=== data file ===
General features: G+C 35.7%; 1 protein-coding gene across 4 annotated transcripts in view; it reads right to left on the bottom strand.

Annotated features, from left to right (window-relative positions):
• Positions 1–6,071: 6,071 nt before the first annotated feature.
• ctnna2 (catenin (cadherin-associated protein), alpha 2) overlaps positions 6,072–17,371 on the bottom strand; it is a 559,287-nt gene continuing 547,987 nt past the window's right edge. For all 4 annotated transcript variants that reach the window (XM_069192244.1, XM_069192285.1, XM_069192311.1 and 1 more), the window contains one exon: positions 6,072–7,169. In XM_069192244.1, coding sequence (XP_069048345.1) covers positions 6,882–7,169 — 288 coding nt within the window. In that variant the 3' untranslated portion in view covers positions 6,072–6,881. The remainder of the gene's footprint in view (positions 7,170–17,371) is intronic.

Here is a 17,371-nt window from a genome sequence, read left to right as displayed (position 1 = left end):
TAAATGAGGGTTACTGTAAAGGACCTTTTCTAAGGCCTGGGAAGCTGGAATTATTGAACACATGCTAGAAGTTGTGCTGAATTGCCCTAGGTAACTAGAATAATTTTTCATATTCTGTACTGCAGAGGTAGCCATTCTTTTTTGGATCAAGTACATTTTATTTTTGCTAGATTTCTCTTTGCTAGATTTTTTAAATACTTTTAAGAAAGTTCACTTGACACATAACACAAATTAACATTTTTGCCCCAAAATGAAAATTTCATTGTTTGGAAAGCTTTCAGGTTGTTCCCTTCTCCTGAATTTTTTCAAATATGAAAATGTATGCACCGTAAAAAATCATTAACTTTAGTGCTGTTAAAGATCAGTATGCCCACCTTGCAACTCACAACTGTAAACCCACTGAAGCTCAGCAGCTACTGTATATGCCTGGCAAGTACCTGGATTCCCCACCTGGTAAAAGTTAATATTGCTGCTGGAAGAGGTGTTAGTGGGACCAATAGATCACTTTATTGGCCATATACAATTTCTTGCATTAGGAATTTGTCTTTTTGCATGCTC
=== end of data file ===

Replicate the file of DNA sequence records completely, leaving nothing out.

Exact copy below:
General features: G+C 35.7%; 1 protein-coding gene across 4 annotated transcripts in view; it reads right to left on the bottom strand.

Annotated features, from left to right (window-relative positions):
• Positions 1–6,071: 6,071 nt before the first annotated feature.
• ctnna2 (catenin (cadherin-associated protein), alpha 2) overlaps positions 6,072–17,371 on the bottom strand; it is a 559,287-nt gene continuing 547,987 nt past the window's right edge. For all 4 annotated transcript variants that reach the window (XM_069192244.1, XM_069192285.1, XM_069192311.1 and 1 more), the window contains one exon: positions 6,072–7,169. In XM_069192244.1, coding sequence (XP_069048345.1) covers positions 6,882–7,169 — 288 coding nt within the window. In that variant the 3' untranslated portion in view covers positions 6,072–6,881. The remainder of the gene's footprint in view (positions 7,170–17,371) is intronic.

Here is a 17,371-nt window from a genome sequence, read left to right as displayed (position 1 = left end):
TAAATGAGGGTTACTGTAAAGGACCTTTTCTAAGGCCTGGGAAGCTGGAATTATTGAACACATGCTAGAAGTTGTGCTGAATTGCCCTAGGTAACTAGAATAATTTTTCATATTCTGTACTGCAGAGGTAGCCATTCTTTTTTGGATCAAGTACATTTTATTTTTGCTAGATTTCTCTTTGCTAGATTTTTTAAATACTTTTAAGAAAGTTCACTTGACACATAACACAAATTAACATTTTTGCCCCAAAATGAAAATTTCATTGTTTGGAAAGCTTTCAGGTTGTTCCCTTCTCCTGAATTTTTTCAAATATGAAAATGTATGCACCGTAAAAAATCATTAACTTTAGTGCTGTTAAAGATCAGTATGCCCACCTTGCAACTCACAACTGTAAACCCACTGAAGCTCAGCAGCTACTGTATATGCCTGGCAAGTACCTGGATTCCCCACCTGGTAAAAGTTAATATTGCTGCTGGAAGAGGTGTTAGTGGGACCAATAGATCACTTTATTGGCCATATACAATTTCTTGCATTAGGAATTTGTCTTTTTGCATGCTC